among my circle of friends, i am known as 'the thoughtful one' - or the one that always remembers to follow up (as ferociouskitty suggested). a lot of this was learned from my mom, who was always sending cards and returning phone calls when i was young.

i am pretty busy and my hectic schedule can be tough to contend with, but i always make time to check my calendar for birthdays or important dates. if i can't make a friend's party or event, i send a congratulatory/celebratory e-mail, and promise to be at the next one (and then make sure to be at the next one). i take one hour out of my week to scan my address book and send a note, or an e-mail, or phone someone i haven't been in touch with recently.

it sounds kind of weird/robotic, but once you get a system going, you'll find it's pretty easy to stay in touch and be 'the thoughtful one'.
posted by gursky at 8:14 AM on February 12, 2008 [6 favorites]

Best answer: Great friends are people who

- remember your preferences for food/drink stuff and always make your coffee the way you like it
- send you little fun stuff in the mail for no reason
- remember things that are going on in your life and ask you about them
- have some magic ability to give advice when you want it and not when you don't
- adjust to your level of feeling like you need a friend so if you're in a bad place, they're helpful and available, and if you're busy they're not overly needily trying to get some of your time
- have their own lives and friends that enrich yours
- don't talk smack about all their other friends making you wonder if they talk that way about you when you're not around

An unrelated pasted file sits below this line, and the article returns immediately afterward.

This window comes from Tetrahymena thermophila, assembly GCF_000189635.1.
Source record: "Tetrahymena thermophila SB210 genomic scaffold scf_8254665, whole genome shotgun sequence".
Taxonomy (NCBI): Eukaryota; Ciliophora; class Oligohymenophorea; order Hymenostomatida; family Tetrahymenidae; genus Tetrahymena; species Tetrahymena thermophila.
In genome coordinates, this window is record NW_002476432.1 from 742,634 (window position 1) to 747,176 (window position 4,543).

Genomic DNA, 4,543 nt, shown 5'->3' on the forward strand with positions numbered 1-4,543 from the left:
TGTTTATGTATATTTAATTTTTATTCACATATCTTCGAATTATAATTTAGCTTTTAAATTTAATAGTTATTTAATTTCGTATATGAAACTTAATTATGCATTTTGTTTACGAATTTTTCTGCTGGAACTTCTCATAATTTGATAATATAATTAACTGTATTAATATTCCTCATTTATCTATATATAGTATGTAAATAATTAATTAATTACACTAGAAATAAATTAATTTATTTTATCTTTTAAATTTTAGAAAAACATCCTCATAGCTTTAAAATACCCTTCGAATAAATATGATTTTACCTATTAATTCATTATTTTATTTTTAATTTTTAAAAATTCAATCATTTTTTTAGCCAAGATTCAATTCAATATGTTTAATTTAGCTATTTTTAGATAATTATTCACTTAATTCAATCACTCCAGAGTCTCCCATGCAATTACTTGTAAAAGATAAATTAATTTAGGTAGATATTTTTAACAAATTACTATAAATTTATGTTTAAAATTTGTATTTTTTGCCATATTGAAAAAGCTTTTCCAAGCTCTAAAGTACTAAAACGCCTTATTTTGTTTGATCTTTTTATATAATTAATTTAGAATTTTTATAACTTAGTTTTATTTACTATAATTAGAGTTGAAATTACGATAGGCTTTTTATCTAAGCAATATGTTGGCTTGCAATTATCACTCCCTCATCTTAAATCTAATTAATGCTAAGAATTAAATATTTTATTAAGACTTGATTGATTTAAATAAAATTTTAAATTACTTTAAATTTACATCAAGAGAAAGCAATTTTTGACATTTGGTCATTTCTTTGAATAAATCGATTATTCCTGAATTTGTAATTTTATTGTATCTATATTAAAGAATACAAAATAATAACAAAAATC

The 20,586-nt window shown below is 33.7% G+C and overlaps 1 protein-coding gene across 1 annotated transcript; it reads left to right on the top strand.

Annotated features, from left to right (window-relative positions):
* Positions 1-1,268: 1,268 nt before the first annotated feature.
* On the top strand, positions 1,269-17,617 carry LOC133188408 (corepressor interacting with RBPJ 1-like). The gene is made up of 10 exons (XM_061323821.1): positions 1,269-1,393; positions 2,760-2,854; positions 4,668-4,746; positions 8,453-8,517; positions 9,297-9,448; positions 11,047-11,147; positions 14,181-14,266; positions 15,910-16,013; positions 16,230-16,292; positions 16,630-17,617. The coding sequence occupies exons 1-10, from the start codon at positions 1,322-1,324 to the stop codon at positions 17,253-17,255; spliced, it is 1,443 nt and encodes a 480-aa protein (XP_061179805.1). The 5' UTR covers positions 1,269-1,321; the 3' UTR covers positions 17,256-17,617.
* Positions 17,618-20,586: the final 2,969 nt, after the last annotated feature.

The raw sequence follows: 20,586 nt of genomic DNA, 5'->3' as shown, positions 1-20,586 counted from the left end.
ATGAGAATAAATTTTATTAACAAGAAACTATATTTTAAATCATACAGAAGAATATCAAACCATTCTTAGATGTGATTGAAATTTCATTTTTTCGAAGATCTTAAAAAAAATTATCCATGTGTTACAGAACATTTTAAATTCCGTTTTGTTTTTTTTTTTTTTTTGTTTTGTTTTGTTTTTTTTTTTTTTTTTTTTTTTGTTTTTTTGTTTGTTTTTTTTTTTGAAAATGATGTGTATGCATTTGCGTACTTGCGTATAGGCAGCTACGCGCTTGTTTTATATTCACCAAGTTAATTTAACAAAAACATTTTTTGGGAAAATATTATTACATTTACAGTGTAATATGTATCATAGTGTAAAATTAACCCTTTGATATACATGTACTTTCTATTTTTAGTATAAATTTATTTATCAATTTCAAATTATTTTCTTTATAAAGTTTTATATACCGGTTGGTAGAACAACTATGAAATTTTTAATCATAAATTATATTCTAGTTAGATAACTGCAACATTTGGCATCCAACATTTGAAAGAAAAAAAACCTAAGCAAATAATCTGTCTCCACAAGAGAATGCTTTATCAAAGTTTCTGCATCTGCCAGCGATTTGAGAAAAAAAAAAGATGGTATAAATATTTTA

- introduce you to other people they think you might like, but also make time to spend time with you one on one
- have a general sense of your family situation and may ask about it without being obtrusive or stalkery
- say nice things for no reason. One of my minor adjustments for me trying to be a good friend is to make a real effort to compliment and also accept compliments gracefully
- don't dredge up old bad situations and go over them endlessly. Good friends forgive or at least pretend to forget.
- turn the heat up when you are visiting [I live in New England, this is a HUGE thumbs up]
- are good talkers and listeners and are decent at adjusting when you are feeling like you need to be more one way than the other
- are proud of you and your accomplishments and say so
- don't always expect 1:1 reciprocation for everything and don't put you "on the clock" as soon as you ask a question or need advice in their professional specialty
- do things that require effort sometimes like give rides to the airport or helping move
- try to say yes instead of saying no, but can say no without it making you feel bad
- introduce you to new things without pushing you way outside your comfort zone [unless that's the sort of thing you like]
- can just hang out without there always being some sort of planned activity

For your specific situation, you may want to send your friends cards in the mail or something neat and small that reminds you of them. People like to know they're being thought of, even if they're far away. Most people like mail and since it requires a bit of extra effort it has a bit more impact than a "thinking of you" email.
posted by jessamyn at 8:20 AM on February 12, 2008 [115 favorites]

All good answers. Great friends also accept their friends' bad or quirky habits, and support them even though it's something that you yourself would never dream of. My friend likes music and TV shows that I can't stand and picks partners that are not good for him, but I'll be there for him always, no matter what, more or less.
posted by Melismata at 8:25 AM on February 12, 2008 [1 favorite]

Bring you soup when you're sick. Make you laugh when you're down. Think you're smart, cute and talented and tell you so often.
posted by watercarrier at 8:28 AM on February 12, 2008

I have a friend who I usually only see when we go out with a group of mutual friends. But every once in a while, she'll call out of the blue and suggest we get together, just the two of us. I love her for that! It's nice to actually talk one on one instead of fighting to be heard over the group. She'll do this with our other friends too. It's like she wants to give each one of us her undivided attention for a little while, and that feels good.